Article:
Carlisle Energy Services developed the Spectra PowerCap at the Hickory Ridge landfill in Georgia. The 10-acre site, which is full of trash and would otherwise sit dormant, has been covered with 7,000 flexible solar panels.
Officials report the installed panels provide 1 million watts of energy. This energy is funneled to the local grid, providing power to local homes and businesses. One million watts is enough to power approximately 300 average homes, according to KidWind.
The landfill's physical characteristics make it a prime solar base. The height of the garbage pile ensures that there are no obstructions between the panels and the sun. Additionally, there are very few other productive uses for the land once it has been filled with waste.
While it is less expensive to simply close the landfill, the solar landfill projects promise lower maintenance costs, in addition to the new green resource for the neighboring town.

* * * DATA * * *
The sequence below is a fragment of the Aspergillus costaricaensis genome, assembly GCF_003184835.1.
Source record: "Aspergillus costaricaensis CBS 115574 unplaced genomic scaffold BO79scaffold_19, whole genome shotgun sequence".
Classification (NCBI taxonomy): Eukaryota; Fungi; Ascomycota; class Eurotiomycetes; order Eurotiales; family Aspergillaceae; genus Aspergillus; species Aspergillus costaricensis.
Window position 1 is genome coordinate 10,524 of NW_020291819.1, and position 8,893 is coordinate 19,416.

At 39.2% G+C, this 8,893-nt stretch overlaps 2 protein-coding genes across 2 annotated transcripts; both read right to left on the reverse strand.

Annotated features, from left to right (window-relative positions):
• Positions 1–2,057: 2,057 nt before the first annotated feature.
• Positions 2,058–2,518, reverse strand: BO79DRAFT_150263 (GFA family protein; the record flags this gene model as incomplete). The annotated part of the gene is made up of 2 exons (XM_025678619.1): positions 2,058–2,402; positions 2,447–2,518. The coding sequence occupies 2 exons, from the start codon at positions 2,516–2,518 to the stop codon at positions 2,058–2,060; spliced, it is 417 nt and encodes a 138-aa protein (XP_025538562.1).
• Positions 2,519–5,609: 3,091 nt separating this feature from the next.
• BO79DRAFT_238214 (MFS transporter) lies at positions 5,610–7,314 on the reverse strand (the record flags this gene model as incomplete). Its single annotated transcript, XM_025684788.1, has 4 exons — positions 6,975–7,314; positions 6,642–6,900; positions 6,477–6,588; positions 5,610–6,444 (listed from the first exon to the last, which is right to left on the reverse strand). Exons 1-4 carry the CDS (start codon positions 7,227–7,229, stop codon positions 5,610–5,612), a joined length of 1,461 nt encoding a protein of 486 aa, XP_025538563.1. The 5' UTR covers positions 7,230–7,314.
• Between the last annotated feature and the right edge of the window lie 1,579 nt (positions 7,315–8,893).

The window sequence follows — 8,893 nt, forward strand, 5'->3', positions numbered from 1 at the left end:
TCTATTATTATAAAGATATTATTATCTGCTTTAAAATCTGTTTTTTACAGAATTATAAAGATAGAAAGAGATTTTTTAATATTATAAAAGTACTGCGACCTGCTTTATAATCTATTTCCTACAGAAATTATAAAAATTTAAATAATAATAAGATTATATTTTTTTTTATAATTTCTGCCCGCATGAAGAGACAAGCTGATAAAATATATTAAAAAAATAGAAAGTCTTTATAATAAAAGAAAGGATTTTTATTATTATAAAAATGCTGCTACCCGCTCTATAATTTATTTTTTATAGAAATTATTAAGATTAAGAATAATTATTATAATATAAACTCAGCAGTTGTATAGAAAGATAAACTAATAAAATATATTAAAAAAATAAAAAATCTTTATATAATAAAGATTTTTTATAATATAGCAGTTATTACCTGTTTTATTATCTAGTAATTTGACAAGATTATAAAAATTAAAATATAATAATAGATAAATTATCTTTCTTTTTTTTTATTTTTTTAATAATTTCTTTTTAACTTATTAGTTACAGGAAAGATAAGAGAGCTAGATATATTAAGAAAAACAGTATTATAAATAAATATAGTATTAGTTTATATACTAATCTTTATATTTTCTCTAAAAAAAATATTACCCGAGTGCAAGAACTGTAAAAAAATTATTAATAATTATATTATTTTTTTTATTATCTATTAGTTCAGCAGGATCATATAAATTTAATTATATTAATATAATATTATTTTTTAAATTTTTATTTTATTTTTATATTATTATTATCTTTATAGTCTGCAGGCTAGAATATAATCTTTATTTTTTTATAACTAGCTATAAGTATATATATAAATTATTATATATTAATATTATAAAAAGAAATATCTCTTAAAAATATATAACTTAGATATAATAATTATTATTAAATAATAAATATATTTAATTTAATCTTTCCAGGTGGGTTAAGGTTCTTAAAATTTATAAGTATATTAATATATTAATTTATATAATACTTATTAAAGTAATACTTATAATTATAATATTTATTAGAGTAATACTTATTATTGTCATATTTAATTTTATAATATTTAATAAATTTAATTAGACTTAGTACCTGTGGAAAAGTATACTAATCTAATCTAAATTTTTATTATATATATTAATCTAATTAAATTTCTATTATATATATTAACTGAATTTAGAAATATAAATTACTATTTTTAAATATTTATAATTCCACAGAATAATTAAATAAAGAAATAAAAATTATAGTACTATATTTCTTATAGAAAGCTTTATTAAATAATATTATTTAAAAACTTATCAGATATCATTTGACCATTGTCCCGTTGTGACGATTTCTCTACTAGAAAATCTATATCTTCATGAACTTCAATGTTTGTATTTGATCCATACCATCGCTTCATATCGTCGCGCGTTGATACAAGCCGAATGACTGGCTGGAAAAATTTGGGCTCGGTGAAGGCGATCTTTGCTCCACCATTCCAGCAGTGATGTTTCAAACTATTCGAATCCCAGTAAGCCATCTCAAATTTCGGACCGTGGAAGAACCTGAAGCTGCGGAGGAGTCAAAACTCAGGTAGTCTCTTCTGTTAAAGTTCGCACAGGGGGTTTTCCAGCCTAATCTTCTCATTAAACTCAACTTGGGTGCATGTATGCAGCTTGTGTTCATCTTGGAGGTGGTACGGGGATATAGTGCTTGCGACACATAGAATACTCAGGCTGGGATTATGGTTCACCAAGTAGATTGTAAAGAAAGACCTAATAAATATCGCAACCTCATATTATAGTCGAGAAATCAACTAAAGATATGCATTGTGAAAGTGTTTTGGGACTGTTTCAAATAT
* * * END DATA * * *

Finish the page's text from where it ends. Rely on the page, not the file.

Implementing the solar panels on the landfills begins with the installation of a thermoplastic, polyurethane liner over the pile that prevents the infiltration of water and the escape of methane gas. Pumps are driven to the bottom of the landfill, removing methane gas that can also provide power.
The creation of the PowerCap in Georgia inspired the development of a similar project in New York. This project, whose $380,000 installation cost will be paid for by a state energy grant, will be implemented in Madison County. The energy generated from those solar panels will help power a recycling center in the area.
With about 100,000 closed landfills in the United States, according to the Environmental Protection Agency, solar landfills could be a new method for turning piles of garbage into green energy.
Image Source: Wikimedia Commons